Turkish PM backtracks on Mosul airstrike remarks

Turkey's prime minister had said the country's air force was involved in airstrikes alongside the U.S.-backed coalition as part of the operation underway to free Mosul from the Islamic State group.

New Delhi | Published:October 18, 2016 6:20 pm

Mosul, Iraq, Mosul iraq, Iraq Mosul, Mosul Islamic State, Islamic State Mosul, Mosul fighting, Mosul: Kurdish security forces take up a position as they fight overlooking the Islamic State-controlled in villages surrounding Mosul, in Khazer, about 30 kilometers (19 miles) east of Mosul, Iraq, Monday, Oct. 17, 2016. Iraqi government and Kurdish forces, backed by U.S.-led coalition air and ground support, launched coordinated military operations early on Monday as the long-awaited fight to wrest the northern city of Mosul from Islamic State fighters got underway.(AP Photo)

Turkish Prime Minister Binali Yildrim has backtracked from his comments earlier in the day stating that the Turkish air force had taken part in airstrikes during the operation underway to free Mosul from the Islamic State group. Asked for clarification about it, Binali Yildirim told reporters later Tuesday that there is an agreement “in principle” for the Turkish air force to be part of the US-led coalition. The remarks were reported by the state-run Anadolu Agency.

Anadolu quoted Yildirim as saying the planes would join the aerial operations “when necessary.” When asked if Turkish planes had already joined coalition operations, Yildirim said: “I don’t know the details of the operation but what is important is for them to be part of the coalition.”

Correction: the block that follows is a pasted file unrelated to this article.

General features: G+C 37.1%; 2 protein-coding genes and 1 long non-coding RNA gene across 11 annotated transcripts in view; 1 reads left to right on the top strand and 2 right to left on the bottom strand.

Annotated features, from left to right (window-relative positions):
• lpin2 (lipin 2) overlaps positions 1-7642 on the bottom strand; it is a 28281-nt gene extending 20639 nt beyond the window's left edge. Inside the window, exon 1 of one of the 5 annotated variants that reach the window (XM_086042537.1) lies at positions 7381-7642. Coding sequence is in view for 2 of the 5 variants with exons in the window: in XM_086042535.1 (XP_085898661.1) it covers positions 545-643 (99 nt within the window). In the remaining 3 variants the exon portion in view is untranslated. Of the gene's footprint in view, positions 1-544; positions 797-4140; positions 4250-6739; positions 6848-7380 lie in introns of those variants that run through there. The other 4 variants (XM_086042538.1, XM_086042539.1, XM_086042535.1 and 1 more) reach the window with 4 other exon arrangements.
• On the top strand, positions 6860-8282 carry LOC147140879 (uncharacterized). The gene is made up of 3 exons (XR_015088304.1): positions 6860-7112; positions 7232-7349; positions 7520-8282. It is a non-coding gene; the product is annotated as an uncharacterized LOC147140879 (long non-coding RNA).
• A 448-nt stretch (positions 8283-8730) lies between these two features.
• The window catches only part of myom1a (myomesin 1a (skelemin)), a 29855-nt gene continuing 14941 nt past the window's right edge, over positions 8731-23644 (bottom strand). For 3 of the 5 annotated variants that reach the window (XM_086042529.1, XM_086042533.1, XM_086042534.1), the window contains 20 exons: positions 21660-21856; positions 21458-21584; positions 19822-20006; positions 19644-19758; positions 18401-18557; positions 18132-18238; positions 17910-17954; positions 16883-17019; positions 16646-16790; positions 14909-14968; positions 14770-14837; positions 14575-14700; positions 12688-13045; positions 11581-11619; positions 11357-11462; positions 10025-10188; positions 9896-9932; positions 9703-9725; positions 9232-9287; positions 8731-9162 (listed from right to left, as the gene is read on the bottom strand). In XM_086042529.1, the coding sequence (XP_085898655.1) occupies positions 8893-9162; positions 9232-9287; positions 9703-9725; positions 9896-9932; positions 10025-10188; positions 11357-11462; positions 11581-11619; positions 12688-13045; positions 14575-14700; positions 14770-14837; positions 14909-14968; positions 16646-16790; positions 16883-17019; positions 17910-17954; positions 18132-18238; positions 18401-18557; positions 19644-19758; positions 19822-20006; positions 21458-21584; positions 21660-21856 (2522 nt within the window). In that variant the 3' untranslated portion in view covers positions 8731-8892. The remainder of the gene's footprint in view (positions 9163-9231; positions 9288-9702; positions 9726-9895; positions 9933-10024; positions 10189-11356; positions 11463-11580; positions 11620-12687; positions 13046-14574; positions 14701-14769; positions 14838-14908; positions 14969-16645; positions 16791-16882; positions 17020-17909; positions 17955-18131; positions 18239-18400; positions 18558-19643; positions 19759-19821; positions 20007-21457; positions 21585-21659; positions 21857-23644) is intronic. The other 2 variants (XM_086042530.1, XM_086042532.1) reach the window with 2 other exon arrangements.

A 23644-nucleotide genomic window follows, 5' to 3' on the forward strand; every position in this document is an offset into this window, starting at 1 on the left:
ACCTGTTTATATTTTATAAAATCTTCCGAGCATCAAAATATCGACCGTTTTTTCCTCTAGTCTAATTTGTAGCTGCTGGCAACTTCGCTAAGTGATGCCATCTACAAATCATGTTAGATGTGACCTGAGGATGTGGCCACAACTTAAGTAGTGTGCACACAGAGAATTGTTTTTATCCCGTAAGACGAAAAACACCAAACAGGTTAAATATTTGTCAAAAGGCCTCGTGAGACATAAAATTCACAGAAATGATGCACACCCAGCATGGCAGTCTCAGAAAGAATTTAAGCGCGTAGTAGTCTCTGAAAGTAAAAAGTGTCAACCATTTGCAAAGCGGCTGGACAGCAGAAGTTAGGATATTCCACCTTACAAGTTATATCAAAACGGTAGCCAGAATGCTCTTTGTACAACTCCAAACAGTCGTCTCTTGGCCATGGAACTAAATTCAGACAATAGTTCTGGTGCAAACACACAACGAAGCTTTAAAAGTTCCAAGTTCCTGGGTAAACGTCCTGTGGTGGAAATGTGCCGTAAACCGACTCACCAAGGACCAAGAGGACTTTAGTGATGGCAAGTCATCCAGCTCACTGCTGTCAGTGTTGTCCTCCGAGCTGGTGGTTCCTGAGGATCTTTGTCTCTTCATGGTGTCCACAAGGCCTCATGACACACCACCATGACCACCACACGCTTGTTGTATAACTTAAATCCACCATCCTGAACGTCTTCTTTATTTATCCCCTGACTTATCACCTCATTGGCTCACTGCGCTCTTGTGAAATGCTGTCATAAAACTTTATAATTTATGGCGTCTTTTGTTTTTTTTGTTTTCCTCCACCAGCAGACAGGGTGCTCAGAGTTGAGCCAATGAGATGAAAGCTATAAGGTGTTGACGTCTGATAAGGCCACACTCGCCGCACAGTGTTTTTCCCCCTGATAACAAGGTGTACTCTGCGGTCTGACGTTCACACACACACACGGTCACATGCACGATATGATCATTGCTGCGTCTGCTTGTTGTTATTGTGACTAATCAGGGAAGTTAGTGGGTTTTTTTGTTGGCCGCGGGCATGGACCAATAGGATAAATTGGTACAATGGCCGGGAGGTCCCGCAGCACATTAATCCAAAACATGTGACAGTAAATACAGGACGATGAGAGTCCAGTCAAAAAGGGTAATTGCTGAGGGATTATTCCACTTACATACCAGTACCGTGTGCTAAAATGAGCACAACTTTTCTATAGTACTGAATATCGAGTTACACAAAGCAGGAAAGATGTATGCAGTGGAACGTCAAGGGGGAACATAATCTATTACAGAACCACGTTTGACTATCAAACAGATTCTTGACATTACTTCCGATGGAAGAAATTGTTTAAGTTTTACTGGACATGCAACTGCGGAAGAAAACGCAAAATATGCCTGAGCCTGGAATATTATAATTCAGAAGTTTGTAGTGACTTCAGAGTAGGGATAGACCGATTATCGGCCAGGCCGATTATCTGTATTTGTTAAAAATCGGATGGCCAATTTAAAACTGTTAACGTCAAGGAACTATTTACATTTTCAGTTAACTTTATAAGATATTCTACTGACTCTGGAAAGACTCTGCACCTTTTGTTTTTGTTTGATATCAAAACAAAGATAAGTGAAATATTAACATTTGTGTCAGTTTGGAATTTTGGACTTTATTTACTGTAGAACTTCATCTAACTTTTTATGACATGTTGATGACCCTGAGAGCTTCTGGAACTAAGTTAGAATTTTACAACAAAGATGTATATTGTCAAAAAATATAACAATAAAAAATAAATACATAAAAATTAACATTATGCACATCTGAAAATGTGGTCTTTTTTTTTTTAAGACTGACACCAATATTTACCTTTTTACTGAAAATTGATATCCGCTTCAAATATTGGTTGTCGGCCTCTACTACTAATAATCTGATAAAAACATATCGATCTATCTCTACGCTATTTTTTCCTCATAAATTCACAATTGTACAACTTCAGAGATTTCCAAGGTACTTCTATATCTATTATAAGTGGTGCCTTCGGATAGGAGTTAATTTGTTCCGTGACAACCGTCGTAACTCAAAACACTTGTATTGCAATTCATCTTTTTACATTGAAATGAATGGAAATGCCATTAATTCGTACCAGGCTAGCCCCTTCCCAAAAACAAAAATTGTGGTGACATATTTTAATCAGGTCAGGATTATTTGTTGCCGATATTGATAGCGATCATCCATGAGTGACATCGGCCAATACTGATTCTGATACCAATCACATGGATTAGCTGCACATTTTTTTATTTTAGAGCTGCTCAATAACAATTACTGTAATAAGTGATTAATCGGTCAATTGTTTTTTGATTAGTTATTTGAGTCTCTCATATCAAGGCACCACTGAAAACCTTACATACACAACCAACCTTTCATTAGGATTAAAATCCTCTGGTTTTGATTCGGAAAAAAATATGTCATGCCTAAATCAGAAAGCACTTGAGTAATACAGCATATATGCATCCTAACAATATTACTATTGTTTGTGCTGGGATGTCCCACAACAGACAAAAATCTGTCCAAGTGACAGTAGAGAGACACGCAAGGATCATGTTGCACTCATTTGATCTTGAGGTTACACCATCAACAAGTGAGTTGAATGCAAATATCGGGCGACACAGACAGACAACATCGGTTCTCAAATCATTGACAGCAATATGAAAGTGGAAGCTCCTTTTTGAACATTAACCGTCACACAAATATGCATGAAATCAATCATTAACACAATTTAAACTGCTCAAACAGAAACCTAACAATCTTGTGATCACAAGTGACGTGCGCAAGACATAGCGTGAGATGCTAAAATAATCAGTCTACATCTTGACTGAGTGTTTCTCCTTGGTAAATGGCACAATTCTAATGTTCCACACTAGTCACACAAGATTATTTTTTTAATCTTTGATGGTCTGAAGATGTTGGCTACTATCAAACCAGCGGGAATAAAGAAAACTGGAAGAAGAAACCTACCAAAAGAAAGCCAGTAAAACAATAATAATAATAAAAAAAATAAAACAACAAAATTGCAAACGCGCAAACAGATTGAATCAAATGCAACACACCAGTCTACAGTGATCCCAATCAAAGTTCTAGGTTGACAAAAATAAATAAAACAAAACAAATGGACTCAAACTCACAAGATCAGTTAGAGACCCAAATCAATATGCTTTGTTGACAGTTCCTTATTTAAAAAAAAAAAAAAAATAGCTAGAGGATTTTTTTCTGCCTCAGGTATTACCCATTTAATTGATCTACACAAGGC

Turkey’s prime minister had said the country’s air force was involved in airstrikes alongside the U.S.-backed coalition as part of the operation underway to free Mosul from the Islamic State group.

Meanwhile, a U.N. official says the world body expects people to start fleeing the northern Iraqi city of Mosul “basically any minute now.” Spokesman Jens Laerke of U.N. humanitarian aid coordinator OCHA told reporters on Tuesday in Geneva that “we haven’t seen any big rush out yet” from Iraq’s second-largest city.

Iraq’s government on Monday launched an operation to recapture the city from the radical Islamic State group. Several U.N. agencies have been stepping up preparations for an expected exodus from Mosul.

U.N. officials variously expressed concerns that IS could use chemical weapons or use civilians as human shields to try to fend off a government advance. Refugee agency UNHCR also expressed concerns that it might not have enough land to set up tent camps for evacuees.